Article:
I have read nearly all of Gibbon’s novels – whether originally published pseudonymously as by “Gibbon,” or under his real name of J Leslie Mitchell. Sunset Song and The Speak of the Mearns are the most rooted in his home area, hence liberally sprinkled with Scots words. A prefatory note begs the indulgence of English readers in this regard. (I confess I have only a limited background in Scots – especially of words to do with agriculture – but found a lack of knowledge of precise meanings was not a barrier to comprehension. English or USian readers may beg to differ. However, I understand more modern editions contain a glossary.)

The novel is carefully structured to reflect the phases of Chris’s young life. It has a prelude, “The Unfurrowed Field,” which unfolds the history of and introduces the characters inhabiting the Kinraddie estate, followed by four sections, titled respectively Ploughing, Drilling, Seed-Time and Harvest, then an epilude – a word seemingly coined by Gibbon – also titled “The Unfurrowed Field.”

Kinraddie is depicted as a community that thrives on gossip. That would, in the old Scots phrase, be “minding everybody’s business” (which is in my experience immediately followed by the words “but their own.”) It also thrives on argument. At one point Chris tells her brother, “I don’t believe they were ever religious, the Scots folk. They’ve never really BELIEVED.” The kirk had just been a place to collect and argue, and criticise God.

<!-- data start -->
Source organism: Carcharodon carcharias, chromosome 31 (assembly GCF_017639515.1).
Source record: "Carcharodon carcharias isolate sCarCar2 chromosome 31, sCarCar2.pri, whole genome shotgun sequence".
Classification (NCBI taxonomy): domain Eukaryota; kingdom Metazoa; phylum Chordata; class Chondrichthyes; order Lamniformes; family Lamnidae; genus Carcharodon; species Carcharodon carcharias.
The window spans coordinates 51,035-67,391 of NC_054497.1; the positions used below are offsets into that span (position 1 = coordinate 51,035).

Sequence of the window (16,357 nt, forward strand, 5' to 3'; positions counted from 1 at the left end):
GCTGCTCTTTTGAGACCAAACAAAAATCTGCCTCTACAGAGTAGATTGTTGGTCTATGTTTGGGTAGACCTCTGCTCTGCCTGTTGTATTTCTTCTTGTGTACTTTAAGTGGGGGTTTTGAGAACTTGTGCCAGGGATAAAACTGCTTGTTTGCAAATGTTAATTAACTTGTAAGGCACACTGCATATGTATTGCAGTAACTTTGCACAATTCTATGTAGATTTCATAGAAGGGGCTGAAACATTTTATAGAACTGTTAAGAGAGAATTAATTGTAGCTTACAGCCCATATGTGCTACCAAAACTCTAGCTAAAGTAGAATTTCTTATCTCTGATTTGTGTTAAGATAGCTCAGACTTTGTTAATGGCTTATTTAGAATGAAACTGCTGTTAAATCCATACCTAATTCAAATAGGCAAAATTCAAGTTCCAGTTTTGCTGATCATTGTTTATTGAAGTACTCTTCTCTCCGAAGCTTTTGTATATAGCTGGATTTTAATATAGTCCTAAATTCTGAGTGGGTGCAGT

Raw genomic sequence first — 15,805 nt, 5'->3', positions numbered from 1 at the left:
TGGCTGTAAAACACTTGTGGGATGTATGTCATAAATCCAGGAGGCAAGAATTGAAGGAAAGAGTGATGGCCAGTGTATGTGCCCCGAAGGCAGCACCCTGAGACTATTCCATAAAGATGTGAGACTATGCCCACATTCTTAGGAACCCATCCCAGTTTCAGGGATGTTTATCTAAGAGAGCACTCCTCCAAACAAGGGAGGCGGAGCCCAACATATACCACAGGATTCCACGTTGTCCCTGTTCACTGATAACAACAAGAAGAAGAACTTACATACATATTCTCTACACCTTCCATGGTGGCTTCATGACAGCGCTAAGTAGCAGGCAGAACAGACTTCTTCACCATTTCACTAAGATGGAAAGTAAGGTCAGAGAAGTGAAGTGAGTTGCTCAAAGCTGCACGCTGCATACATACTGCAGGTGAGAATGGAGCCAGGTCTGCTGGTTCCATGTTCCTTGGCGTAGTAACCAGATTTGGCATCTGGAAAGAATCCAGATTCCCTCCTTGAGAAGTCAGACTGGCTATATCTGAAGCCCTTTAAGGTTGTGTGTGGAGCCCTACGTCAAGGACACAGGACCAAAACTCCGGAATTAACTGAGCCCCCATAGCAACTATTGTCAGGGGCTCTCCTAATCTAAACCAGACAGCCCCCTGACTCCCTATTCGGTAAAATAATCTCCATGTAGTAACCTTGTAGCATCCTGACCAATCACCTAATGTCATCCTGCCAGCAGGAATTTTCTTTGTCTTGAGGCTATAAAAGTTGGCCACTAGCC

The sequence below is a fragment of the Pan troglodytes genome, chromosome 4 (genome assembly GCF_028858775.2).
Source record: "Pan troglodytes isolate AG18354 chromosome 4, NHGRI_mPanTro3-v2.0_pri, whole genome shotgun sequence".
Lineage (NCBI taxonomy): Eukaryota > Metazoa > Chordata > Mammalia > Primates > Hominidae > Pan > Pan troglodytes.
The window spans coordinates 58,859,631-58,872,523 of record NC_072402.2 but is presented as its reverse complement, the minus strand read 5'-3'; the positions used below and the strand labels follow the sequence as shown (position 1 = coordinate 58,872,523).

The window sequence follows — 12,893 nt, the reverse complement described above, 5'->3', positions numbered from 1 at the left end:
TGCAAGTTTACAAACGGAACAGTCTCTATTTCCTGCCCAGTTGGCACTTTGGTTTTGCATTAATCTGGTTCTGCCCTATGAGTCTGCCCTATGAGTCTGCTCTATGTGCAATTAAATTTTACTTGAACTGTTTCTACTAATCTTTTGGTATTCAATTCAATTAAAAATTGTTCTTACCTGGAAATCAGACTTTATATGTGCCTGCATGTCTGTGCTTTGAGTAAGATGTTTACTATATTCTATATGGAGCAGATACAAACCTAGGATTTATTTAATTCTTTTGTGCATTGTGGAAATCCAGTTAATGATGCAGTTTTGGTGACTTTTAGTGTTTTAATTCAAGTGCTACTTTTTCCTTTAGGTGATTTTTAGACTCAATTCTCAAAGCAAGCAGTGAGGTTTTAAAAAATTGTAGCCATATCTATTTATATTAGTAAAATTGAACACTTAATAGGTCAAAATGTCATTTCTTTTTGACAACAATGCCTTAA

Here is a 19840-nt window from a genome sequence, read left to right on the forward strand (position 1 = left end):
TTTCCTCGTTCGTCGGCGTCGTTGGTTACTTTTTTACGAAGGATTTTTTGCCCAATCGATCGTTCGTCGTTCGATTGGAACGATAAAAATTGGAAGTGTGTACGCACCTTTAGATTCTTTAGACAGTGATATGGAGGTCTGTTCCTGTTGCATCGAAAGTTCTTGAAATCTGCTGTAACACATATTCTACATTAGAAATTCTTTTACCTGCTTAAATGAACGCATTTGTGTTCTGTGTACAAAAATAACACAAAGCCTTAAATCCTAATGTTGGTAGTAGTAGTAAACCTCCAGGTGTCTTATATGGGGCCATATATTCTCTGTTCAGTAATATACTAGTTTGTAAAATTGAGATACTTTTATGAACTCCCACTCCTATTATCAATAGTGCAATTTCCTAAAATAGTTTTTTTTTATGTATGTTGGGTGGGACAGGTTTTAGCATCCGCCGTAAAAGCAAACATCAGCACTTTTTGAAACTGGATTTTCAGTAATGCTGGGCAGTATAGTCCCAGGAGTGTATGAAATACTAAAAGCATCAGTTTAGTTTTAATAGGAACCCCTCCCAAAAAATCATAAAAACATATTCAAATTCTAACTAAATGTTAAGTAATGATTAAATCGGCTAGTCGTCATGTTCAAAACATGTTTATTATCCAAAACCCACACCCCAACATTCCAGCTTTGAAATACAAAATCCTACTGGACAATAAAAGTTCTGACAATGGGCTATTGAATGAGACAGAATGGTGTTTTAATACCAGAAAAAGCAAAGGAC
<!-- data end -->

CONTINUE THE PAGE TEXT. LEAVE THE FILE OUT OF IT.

In Kinraddie people are quick to think the worst of others – and never expect the same will apply to them – but still gather round to help in an emergency. Set in that pre-Great War era when mechanical devices were on the way but a rarity on most farms – though the small size of the holdings in Kinraddie make them more like crofts – life is hard and opportunities for harmless pleasure few, and savoured. The number of pages given over to Chris’s wedding (where everyone musical, and some who are not, give their party pieces or provide accompaniment to the dancing and Chris herself sings that great Scottish lament The Flowers of the Forest) – even though it did coincide with the arrival of a New Year – serves to highlight this. On music Chris reflects, “how strange was the sadness of Scotland’s singing, made for the sadness of the land and sky in dark autumn evenings, the crying of men and women of the land who had seen their lives and loves sink away in the years.”